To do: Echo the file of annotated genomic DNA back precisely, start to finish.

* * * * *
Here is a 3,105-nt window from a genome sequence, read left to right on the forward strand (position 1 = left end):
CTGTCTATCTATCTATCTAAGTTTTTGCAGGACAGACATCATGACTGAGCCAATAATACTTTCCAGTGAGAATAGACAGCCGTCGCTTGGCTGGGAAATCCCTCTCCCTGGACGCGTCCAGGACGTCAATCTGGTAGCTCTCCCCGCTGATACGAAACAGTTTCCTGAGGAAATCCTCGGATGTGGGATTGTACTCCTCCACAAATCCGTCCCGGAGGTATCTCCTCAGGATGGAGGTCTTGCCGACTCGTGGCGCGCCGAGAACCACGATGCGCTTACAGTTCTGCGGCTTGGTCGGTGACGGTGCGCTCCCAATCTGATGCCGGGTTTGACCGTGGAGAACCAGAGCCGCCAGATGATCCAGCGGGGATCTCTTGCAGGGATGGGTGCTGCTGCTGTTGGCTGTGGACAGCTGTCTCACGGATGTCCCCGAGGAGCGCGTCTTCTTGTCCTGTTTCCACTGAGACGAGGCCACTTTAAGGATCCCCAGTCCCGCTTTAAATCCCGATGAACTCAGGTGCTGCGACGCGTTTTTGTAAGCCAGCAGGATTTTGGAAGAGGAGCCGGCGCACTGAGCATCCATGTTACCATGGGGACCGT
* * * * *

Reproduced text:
Here is a 3,105-nt window from a genome sequence, read left to right on the forward strand (position 1 = left end):
CTGTCTATCTATCTATCTAAGTTTTTGCAGGACAGACATCATGACTGAGCCAATAATACTTTCCAGTGAGAATAGACAGCCGTCGCTTGGCTGGGAAATCCCTCTCCCTGGACGCGTCCAGGACGTCAATCTGGTAGCTCTCCCCGCTGATACGAAACAGTTTCCTGAGGAAATCCTCGGATGTGGGATTGTACTCCTCCACAAATCCGTCCCGGAGGTATCTCCTCAGGATGGAGGTCTTGCCGACTCGTGGCGCGCCGAGAACCACGATGCGCTTACAGTTCTGCGGCTTGGTCGGTGACGGTGCGCTCCCAATCTGATGCCGGGTTTGACCGTGGAGAACCAGAGCCGCCAGATGATCCAGCGGGGATCTCTTGCAGGGATGGGTGCTGCTGCTGTTGGCTGTGGACAGCTGTCTCACGGATGTCCCCGAGGAGCGCGTCTTCTTGTCCTGTTTCCACTGAGACGAGGCCACTTTAAGGATCCCCAGTCCCGCTTTAAATCCCGATGAACTCAGGTGCTGCGACGCGTTTTTGTAAGCCAGCAGGATTTTGGAAGAGGAGCCGGCGCACTGAGCATCCATGTTACCATGGGGACCGT